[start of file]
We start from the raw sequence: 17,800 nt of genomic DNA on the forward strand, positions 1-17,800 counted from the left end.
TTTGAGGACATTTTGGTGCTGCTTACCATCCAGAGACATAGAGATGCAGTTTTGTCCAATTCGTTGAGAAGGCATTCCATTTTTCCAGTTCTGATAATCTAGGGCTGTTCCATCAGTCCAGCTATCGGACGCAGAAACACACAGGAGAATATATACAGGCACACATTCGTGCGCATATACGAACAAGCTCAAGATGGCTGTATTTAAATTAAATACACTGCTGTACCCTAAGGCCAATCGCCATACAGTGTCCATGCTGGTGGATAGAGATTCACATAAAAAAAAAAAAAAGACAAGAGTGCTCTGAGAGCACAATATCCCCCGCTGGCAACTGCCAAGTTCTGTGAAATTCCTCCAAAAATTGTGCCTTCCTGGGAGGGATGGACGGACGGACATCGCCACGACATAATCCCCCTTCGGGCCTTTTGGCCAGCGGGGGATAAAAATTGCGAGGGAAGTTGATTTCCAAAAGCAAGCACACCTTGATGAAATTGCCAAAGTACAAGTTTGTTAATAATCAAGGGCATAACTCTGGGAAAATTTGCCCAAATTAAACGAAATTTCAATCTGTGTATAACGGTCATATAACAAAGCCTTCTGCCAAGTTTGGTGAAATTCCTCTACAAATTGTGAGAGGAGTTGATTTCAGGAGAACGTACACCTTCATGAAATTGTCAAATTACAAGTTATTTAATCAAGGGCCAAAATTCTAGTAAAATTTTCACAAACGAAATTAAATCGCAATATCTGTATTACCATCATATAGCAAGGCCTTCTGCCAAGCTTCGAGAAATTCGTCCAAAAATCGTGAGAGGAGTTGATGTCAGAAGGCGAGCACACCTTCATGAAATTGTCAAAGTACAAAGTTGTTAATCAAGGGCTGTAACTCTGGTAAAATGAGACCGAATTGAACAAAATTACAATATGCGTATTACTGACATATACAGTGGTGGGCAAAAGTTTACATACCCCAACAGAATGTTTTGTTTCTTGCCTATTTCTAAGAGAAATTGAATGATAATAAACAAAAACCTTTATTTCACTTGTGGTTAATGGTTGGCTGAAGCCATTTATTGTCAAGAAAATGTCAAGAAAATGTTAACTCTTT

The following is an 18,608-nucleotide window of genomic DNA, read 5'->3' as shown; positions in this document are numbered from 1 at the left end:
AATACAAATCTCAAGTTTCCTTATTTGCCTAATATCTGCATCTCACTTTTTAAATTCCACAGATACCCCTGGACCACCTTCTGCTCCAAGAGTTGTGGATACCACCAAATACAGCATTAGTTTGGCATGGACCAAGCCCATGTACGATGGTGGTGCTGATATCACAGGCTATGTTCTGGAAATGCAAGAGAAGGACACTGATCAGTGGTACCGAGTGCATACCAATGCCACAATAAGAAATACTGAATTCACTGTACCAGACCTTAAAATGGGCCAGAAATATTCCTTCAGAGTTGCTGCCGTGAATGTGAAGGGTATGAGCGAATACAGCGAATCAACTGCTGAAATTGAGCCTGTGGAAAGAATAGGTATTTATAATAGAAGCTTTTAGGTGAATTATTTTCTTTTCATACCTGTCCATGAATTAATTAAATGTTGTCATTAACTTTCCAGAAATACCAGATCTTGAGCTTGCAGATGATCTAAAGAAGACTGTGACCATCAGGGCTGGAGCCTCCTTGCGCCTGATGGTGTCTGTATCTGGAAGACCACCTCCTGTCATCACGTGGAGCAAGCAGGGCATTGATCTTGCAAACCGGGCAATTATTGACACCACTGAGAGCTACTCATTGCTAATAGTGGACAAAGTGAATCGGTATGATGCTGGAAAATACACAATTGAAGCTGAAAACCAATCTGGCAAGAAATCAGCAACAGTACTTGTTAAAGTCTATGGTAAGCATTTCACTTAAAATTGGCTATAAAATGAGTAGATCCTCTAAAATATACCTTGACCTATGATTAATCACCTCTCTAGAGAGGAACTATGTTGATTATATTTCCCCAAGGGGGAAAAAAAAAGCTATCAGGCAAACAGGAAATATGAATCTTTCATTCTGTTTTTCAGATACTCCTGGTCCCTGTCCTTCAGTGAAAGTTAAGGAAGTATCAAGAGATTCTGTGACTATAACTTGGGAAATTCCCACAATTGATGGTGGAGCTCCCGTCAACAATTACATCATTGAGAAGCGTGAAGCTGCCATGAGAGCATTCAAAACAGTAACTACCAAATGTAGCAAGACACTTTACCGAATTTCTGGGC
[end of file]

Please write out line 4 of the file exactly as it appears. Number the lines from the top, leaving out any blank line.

AATACAAATCTCAAGTTTCCTTATTTGCCTAATATCTGCATCTCACTTTTTAAATTCCACAGATACCCCTGGACCACCTTCTGCTCCAAGAGTTGTGGATACCACCAAATACAGCATTAGTTTGGCATGGACCAAGCCCATGTACGATGGTGGTGCTGATATCACAGGCTATGTTCTGGAAATGCAAGAGAAGGACACTGATCAGTGGTACCGAGTGCATACCAATGCCACAATAAGAAATACTGAATTCACTGTACCAGACCTTAAAATGGGCCAGAAATATTCCTTCAGAGTTGCTGCCGTGAATGTGAAGGGTATGAGCGAATACAGCGAATCAACTGCTGAAATTGAGCCTGTGGAAAGAATAGGTATTTATAATAGAAGCTTTTAGGTGAATTATTTTCTTTTCATACCTGTCCATGAATTAATTAAATGTTGTCATTAACTTTCCAGAAATACCAGATCTTGAGCTTGCAGATGATCTAAAGAAGACTGTGACCATCAGGGCTGGAGCCTCCTTGCGCCTGATGGTGTCTGTATCTGGAAGACCACCTCCTGTCATCACGTGGAGCAAGCAGGGCATTGATCTTGCAAACCGGGCAATTATTGACACCACTGAGAGCTACTCATTGCTAATAGTGGACAAAGTGAATCGGTATGATGCTGGAAAATACACAATTGAAGCTGAAAACCAATCTGGCAAGAAATCAGCAACAGTACTTGTTAAAGTCTATGGTAAGCATTTCACTTAAAATTGGCTATAAAATGAGTAGATCCTCTAAAATATACCTTGACCTATGATTAATCACCTCTCTAGAGAGGAACTATGTTGATTATATTTCCCCAAGGGGGAAAAAAAAAGCTATCAGGCAAACAGGAAATATGAATCTTTCATTCTGTTTTTCAGATACTCCTGGTCCCTGTCCTTCAGTGAAAGTTAAGGAAGTATCAAGAGATTCTGTGACTATAACTTGGGAAATTCCCACAATTGATGGTGGAGCTCCCGTCAACAATTACATCATTGAGAAGCGTGAAGCTGCCATGAGAGCATTCAAAACAGTAACTACCAAATGTAGCAAGACACTTTACCGAATTTCTGGGC